Tax Implications for Investing in Stocks

by Tim Plaehn, studioD

Stock investors buy shares with the hope of making significant profits on their investments. When profits are made, taxes are usually due on those profits. However, there can be some significant tax rate advantages to stock investments compared to other types of investments or income. Tax considerations should not drive stock buying and selling, but they should be kept in mind.


Dividends earned from many stocks qualify for lower income tax rates. Qualified dividends are paid by companies organized as regular corporations. Companies organized as a partnership or real estate trust usually do not pay qualified dividends. The tax rate on qualified dividends is zero percent if the investor's marginal income tax bracket is below 25 percent and the dividend tax rate is 15 percent for marginal tax brackets of 25 percent and higher.

Realized Gains

An important consideration of stock investing is the ability to time when a taxable gain occurs. No taxes are due until a stock is sold for a profit. An investor has the option of holding shares for years, making huge profits and never paying taxes if the shares are not sold. If unsold stock shares are passed to a heir, the heir gets the shares with a cost basis of the share price at the time of the original owner's death. Passing appreciated stock to heirs allows the complete avoidance of any tax on the gains to that point.

Short and Long Term Gains

If stock shares are sold for a profit, the profit must be classified as either a short term or long term gain. Short term gains are realized from shares owned for one year or less. These gains are taxed at the investors regular income tax rate. Long term capital gains qualify for lower income tax rates. At the time of publication, the long term capital gain rates were the same rates as for qualified dividends, zero or 15 percent.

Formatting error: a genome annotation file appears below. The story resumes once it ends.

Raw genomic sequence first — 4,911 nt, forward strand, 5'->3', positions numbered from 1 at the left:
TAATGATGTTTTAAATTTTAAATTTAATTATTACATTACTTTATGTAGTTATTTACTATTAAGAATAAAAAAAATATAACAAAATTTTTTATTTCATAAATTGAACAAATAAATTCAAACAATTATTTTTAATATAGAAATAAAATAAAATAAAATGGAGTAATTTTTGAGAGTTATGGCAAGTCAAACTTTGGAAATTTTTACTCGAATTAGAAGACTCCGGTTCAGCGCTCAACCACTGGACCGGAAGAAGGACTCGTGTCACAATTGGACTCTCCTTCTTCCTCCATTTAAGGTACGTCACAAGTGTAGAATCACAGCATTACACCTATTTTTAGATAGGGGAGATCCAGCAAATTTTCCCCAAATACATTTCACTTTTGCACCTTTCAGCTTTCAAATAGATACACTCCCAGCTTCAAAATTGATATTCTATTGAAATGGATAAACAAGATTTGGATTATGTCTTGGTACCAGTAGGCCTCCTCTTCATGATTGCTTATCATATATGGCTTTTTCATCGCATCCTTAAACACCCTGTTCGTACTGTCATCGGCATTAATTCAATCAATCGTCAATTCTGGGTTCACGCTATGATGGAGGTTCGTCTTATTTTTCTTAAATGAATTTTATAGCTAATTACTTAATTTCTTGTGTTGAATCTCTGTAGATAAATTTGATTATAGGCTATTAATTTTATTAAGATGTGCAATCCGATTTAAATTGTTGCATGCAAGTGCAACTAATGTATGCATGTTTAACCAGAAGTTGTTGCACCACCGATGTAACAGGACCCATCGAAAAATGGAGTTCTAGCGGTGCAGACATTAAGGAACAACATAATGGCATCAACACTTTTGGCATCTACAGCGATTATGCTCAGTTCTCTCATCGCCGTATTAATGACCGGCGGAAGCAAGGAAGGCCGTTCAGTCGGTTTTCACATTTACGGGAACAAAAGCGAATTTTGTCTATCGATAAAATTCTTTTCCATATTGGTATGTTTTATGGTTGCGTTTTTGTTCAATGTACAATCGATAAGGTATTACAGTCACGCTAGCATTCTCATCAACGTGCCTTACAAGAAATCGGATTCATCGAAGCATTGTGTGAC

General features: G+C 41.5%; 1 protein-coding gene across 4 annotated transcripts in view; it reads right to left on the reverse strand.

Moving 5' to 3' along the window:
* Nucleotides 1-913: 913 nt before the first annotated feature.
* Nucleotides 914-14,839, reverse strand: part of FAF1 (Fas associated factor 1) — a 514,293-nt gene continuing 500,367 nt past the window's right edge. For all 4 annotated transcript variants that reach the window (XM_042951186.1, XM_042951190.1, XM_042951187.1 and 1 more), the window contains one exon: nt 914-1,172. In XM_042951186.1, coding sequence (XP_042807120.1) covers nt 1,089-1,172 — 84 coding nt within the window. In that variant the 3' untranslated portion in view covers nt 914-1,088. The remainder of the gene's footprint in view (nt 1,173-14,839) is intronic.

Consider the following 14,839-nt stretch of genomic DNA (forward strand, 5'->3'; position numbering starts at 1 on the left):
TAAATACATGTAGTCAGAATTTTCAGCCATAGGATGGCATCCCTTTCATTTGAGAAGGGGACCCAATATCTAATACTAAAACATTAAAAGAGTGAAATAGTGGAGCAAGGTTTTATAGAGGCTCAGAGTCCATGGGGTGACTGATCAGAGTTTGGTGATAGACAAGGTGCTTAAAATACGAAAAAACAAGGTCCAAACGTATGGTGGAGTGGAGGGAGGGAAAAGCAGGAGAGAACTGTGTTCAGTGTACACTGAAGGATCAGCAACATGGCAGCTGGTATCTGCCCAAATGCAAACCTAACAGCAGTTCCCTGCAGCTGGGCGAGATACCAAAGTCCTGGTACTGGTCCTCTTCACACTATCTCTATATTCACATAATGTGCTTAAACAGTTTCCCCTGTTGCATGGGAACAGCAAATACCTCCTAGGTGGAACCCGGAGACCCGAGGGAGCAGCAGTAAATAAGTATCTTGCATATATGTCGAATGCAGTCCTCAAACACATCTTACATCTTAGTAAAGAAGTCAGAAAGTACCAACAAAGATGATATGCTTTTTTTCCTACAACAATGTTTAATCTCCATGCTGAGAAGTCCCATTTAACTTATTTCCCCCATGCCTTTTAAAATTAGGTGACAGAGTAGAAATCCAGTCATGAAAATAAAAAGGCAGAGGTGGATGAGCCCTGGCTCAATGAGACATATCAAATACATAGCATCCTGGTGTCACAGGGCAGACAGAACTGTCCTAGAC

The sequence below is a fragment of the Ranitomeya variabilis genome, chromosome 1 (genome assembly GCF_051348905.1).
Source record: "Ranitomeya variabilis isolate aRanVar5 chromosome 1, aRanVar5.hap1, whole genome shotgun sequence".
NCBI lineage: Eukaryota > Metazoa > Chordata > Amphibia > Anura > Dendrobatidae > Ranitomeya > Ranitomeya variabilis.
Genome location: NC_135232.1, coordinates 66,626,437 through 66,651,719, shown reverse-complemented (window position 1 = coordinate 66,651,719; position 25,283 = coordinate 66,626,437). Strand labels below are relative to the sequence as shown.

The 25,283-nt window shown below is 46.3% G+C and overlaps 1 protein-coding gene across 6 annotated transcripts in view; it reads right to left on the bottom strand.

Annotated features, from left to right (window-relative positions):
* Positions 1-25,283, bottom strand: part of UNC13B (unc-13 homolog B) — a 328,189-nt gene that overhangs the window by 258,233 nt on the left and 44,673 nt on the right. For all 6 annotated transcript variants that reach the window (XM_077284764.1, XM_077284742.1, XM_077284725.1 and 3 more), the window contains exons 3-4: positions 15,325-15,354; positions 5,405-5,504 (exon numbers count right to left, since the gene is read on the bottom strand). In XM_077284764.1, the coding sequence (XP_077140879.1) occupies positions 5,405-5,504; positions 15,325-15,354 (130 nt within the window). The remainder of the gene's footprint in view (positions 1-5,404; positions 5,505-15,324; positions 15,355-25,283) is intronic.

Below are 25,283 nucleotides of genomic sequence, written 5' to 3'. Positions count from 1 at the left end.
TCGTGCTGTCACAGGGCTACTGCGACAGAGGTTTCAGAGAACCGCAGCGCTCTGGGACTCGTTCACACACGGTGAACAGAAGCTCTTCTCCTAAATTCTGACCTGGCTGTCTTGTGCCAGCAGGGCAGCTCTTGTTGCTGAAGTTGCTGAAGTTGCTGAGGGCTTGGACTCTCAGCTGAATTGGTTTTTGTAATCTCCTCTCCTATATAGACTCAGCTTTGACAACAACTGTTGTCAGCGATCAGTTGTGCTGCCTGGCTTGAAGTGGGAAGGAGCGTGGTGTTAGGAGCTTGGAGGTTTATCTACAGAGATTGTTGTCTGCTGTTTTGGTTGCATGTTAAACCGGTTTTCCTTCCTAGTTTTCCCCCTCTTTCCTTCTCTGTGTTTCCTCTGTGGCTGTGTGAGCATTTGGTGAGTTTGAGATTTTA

Capital Losses

If stock shares are sold for a loss, the loss can be used as a write off against capital gains or other income. Stock losses are also divided into short term capital losses and long term capital losses. On an investor's income taxes, like losses are first used against like gains, then excess losses are used against the other category of gains. If total capital losses exceed total long and short term gains, the excess losses can be used to reduce other income.

About the Author

Tim Plaehn has been writing financial, investment and trading articles and blogs since 2007. His work has appeared online at Seeking Alpha, and various other websites. Plaehn has a bachelor's degree in mathematics from the U.S. Air Force Academy.